Sunday, June 21, 2009

Fiction Review: Gone Tomorrow by P.F. Kluge

We're on vacation on a road trip and enjoying lots of good books along the way! I stopped off in a Panera with internet access to post some new reviews. You might also want to check out my review of The Hunger Games at Great Books for Kids and Teens. It's a YA book that readers of any age will love! Now, onto this review...

Let me get this out of the way first: I loved this book. I spotted Gone Tomorrow by P.F. Kluge on my library’s shelf of new arrivals and picked it up because I remembered hearing some good things about it. I’m so glad I did.

Oddly enough, the likeable main character has already died in the first sentence:

George Canaris is the first faculty member of this college in half a century whose death merited an obituary in the New York Times. He was our best-known professor, one of those outsized characters who arrives in an obscure place and makes it his own. “A writer, a critic, a professor, a campus legend and a national figure, the very embodiment of the liberal arts,” the Times obituary said. And a mystery. He was the author of two well-received novels and a book of essays, all published more than thirty years ago. Taken together, they were the beginnings of an impressive shelf to which, in all his years here in Ohio, he added nothing. “Compared to Faulker and Dos Passos at the start of his career,” the Times observed, “in the end he resembled Harper Lee.”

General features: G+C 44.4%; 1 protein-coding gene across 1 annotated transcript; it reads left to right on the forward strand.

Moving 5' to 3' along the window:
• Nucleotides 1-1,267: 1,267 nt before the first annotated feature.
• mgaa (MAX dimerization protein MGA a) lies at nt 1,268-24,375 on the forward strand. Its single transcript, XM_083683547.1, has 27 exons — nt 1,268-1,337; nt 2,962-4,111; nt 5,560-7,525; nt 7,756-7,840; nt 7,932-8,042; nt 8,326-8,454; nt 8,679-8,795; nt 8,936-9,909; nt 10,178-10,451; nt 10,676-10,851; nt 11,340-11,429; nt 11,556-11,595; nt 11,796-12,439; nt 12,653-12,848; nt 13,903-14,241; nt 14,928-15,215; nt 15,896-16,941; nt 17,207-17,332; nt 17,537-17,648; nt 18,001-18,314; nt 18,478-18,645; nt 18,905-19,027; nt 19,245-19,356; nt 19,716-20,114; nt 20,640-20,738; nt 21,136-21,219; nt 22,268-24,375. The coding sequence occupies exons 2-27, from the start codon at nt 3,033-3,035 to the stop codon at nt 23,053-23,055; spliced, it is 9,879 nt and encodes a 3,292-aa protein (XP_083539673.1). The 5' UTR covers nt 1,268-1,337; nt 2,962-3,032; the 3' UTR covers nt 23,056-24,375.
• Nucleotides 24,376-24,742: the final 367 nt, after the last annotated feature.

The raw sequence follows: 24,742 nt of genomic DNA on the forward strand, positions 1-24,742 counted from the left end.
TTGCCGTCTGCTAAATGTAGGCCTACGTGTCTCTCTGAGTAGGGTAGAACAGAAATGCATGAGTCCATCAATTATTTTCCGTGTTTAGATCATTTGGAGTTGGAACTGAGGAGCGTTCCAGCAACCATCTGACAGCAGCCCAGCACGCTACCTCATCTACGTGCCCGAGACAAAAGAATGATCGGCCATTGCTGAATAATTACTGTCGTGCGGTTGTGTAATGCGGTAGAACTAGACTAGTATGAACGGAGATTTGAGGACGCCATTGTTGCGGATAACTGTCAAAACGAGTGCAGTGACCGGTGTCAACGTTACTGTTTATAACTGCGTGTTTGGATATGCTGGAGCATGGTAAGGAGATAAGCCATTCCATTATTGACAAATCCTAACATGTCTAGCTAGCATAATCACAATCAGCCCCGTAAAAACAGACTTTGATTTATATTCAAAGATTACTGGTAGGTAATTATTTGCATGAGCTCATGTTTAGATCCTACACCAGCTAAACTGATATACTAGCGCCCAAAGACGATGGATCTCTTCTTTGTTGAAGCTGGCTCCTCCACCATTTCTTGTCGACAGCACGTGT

To some of us on campus, that last remark seemed harsh and condescending: the what-have-you-done-for-me-lately school of criticism, unfair to George Canaris and to Harper Lee. They were both authors – add J.D. Salinger to the list – who left readers wanting more and whose accomplishments, even as they recede, remain fresh and new and magic. Of how many writers can this be said? Also, there was always a chance that something more would be coming from a small town in Alabama, a remote New England farm, a small college on a hill in central Ohio. There was that hope, tantalizing, like a phone call from an unlisted number. In Canaris’ case, there were specific grounds for hope, his references to a novel underway, something major, years in the writing. He called it “The Beast.” But, as time went by, inevitably, there was speculation that the book was a myth, a lie, a joke. Every passing year made skeptics more confident. But never certain.